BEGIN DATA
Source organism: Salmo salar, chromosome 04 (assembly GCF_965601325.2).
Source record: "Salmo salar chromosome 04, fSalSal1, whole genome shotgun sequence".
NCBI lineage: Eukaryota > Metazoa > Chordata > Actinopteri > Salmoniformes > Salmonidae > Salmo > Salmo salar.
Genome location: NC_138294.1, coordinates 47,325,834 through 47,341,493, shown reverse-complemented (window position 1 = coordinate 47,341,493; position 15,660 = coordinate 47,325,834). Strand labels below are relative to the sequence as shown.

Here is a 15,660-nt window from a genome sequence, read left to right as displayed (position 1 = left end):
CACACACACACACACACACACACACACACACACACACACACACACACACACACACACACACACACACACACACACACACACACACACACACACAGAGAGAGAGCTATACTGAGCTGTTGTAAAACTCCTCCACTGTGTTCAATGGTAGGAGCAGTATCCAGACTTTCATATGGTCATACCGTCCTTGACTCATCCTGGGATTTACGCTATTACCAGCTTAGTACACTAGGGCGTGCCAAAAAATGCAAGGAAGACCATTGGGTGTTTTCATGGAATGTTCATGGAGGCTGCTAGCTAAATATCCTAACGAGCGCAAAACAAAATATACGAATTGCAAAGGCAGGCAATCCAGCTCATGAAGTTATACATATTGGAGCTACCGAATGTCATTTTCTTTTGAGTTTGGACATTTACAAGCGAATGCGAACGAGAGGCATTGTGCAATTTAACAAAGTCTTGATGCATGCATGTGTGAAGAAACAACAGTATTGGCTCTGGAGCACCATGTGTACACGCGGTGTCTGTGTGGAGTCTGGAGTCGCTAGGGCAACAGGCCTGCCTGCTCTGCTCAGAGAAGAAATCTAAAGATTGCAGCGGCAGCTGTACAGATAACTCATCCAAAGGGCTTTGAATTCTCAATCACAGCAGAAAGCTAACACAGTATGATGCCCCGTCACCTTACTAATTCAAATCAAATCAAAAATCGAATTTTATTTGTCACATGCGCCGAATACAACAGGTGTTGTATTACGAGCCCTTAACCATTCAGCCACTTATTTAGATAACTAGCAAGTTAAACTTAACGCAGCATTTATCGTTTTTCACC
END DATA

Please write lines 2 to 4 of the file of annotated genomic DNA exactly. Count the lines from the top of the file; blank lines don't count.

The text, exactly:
Source record: "Salmo salar chromosome 04, fSalSal1, whole genome shotgun sequence".
NCBI lineage: Eukaryota > Metazoa > Chordata > Actinopteri > Salmoniformes > Salmonidae > Salmo > Salmo salar.
Genome location: NC_138294.1, coordinates 47,325,834 through 47,341,493, shown reverse-complemented (window position 1 = coordinate 47,341,493; position 15,660 = coordinate 47,325,834). Strand labels below are relative to the sequence as shown.